CEDAR RAPIDS — Kathryn and Jeffrey Schussler wanted to find purpose amid calamity — the suicide of their 21-year-old son, Dane. They didn’t want to “hide and shrink” away from the horrific act but instead bring awareness of the disease that led to it, their attorney told jurors Tuesday in his closing argument.
Iowa City lawyer Martin Diaz said the Marion couple chose strength and courage over the shame and anger usually associated with suicide. They filed a lawsuit against the state for negligence in providing adequate mental health care to Iowa State University students like Dane.
“They wanted to find purpose in their son’s life,” Diaz said.
Schussler, after five counseling sessions at an ISU center, died by suicide Nov. 9, 2015. His body was found on railroad tracks in Ames. The State Medical Examiner’s Office determined he died from blunt force injuries, and the death was ruled a suicide.
The trial started last Monday in Linn County District Court. Following closing arguments, jurors started deliberating about 12:35 p.m. Tuesday. A verdict wasn’t reached and jurors will resume deliberations Wednesday.
Diaz said Kathryn Schussler had many questions about her son’s death. She went to school officials to ask for more information. She was told confidentiality laws prevented them from releasing her son’s mental health records. She later asked again, and this time was told she could have records but would have to come to Ames to pick them up.
Diaz said Schussler had a difficult time going back to where her son died. But once she looked at the records, she found her purpose, She wanted honesty and accountability for what happened.
Dane Schussler came to the counseling center Sept. 29, 2015, and was assessed with high depression and anxiety. He had trouble focusing, felt down, was losing touch with reality and was experiencing a lack of emotion — all symptoms of major depressive disorder, Diaz said.
But the center missed the red flags. Counselor Katie Pesch — a graduate assistant — said he had mild depressive disorder and was eligible for six sessions to resolve this.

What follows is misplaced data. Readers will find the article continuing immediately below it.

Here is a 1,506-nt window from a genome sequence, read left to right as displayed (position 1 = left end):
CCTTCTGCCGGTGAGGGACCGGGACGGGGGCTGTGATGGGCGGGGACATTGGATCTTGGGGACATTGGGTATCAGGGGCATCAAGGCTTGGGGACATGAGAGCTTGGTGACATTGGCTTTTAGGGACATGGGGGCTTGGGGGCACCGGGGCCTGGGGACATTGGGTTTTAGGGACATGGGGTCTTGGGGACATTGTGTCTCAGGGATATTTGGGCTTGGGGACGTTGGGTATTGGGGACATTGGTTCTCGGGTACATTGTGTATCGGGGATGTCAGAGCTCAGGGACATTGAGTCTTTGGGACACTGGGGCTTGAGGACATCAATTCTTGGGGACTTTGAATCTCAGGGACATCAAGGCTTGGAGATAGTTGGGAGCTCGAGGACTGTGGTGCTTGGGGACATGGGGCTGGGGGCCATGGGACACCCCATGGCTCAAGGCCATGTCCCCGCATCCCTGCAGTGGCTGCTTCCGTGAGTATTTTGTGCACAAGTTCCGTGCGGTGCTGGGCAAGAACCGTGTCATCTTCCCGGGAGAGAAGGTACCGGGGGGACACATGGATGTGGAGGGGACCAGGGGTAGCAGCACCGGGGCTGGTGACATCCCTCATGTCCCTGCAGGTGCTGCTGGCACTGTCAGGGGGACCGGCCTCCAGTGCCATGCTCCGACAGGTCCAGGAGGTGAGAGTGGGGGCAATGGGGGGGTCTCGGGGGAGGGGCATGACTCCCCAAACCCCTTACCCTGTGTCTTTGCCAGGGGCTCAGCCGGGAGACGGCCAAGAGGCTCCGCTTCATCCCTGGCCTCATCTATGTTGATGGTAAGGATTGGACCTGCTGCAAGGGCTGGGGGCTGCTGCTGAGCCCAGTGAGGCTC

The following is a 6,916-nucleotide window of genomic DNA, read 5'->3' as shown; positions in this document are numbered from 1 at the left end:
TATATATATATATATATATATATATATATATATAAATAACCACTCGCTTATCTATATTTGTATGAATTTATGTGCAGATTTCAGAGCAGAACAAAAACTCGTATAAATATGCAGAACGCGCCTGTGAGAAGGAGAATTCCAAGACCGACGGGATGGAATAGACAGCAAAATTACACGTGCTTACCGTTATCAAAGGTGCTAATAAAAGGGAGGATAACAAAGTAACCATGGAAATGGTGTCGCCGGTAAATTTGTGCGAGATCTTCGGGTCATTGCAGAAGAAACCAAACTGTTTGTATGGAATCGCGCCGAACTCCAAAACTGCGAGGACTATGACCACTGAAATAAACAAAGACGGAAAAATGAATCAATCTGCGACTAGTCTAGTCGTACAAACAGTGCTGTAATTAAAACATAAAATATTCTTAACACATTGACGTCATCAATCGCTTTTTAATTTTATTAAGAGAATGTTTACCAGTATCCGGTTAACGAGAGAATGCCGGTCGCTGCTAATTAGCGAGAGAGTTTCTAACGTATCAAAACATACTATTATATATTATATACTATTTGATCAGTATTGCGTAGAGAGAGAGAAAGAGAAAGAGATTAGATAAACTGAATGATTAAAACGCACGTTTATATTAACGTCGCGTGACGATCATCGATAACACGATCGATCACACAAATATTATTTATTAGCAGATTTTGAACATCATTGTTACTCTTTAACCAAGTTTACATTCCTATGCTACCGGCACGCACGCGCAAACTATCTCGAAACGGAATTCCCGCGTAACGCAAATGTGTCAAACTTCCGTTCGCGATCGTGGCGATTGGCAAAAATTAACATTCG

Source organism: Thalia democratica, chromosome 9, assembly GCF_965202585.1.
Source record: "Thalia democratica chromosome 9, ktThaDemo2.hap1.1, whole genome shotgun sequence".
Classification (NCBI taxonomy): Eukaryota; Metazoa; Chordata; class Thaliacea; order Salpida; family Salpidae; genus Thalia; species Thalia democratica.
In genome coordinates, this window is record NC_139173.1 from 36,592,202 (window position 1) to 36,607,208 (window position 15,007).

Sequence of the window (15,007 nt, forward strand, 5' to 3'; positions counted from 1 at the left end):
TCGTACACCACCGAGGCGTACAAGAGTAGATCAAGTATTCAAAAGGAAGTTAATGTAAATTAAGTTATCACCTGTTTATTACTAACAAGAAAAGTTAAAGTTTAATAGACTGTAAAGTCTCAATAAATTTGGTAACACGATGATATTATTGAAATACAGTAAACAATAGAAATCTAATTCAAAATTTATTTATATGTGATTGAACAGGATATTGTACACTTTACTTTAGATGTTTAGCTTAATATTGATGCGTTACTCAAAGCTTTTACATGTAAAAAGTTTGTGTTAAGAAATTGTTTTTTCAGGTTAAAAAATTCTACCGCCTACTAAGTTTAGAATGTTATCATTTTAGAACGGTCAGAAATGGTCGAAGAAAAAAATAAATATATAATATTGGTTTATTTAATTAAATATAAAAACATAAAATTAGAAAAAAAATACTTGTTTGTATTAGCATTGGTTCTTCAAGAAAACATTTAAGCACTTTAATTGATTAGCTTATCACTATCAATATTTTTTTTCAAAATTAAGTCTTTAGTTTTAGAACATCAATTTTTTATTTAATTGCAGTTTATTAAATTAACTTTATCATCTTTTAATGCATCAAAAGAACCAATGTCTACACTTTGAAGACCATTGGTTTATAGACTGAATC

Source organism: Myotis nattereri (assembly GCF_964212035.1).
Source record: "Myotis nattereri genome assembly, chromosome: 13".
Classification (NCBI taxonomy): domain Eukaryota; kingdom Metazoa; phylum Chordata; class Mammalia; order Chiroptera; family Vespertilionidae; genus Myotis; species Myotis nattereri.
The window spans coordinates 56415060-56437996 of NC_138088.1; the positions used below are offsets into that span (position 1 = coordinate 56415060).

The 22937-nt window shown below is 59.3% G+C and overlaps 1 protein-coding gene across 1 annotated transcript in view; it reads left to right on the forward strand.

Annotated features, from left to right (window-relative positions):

On the third session, Oct. 22, 2015, Schussler said he’d had suicidal thoughts and had been researching ways to end his life, Diaz said. It was another red flag, Diaz said — but Pesch said he was just curious.
Dane Schussler didn’t mention suicide in the next two sessions. But the experts said he was holding back, which was another red flag.
Diaz said Pesch’s unlicensed supervisor and the licensed psychologist at the center never watched the videotaped sessions with him, never treated him directly and didn’t ask to talk to his parents. They were convinced it was just “curiosity,” he said.
The center had a staffing shortage that university officials were warned of in 2011 and again in 2012. Former director Terry Mason said he was fired because he wrote a report outlining the dangers, including his fear that students will die by suicide without proper treatment available.
Experts testified that major depressive disorder is treatable and preventable and if Schussler had been properly diagnosed, “we would never have gotten to the Nov. 9 death,” Diaz told jurors.
Diaz said the state will say Schussler was at fault for taking his life. There’s a perception that it’s a choice, but that’s not what the experts testified. This is a misunderstanding about suicide, Diaz said — it’s actually an illness, just like any other kind.
Dane Schussler asked for help, went to the therapy sessions and said he had suicidal thoughts.
“The problem was they had nothing to offer him,” Diaz said.
Iowa Solicitor General Jeffrey Thompson, in his closing argument to jurors, said this was an “unimaginable and heartbreaking loss.” But it’s the jurors’ jobs, he said, to decide who bears responsibility.
There was a team approach to Schussler’s care over a five-week period. It met the required standard of care and didn’t cause the student’s suicide, Thompson said.
The “core of the issue” is to decide whether Pesch did her job. She is the only one who met and counseled Schussler.
She was a “well qualified therapist” with a bachelor’s and master’s degree in psychology. Thompson argued.
One of the expert witnesses mentioned that caring contact from the therapist to the patient was important — which, Thompson said, Pesch showed. Pesch said she changed her approach to get more information out of Schussler.
He started telling her more — things he hadn’t told others, Thompson said. He tried things that were painful to him and had success when he tried social interaction. That was because of Pesch’s treatment, he said.
On Nov. 5, 2015, an assessment tool showed his depression and anxiety went down and he was making progress, Thompson pointed out.
A social worker, testifying for the state, reviewed the clinical notes and said the therapy was appropriate, Thompson said.
Both of the Schussler couple’s experts couldn’t agree on what percentage of people diagnosed with major depressive disorder can be successfully treated.
The experts also said there is lack of information concerning behavior of suicide and that’s why it can’t always be prevented, Thompson said.
The burden of proof is on the Schusslers, Thompson argued, and they failed to prove the state is at fault.
“Just because something terrible happened, it doesn’t mean there is fault,” Thompson said.
l Comments: (319) 398-8318; firstname.lastname@example.org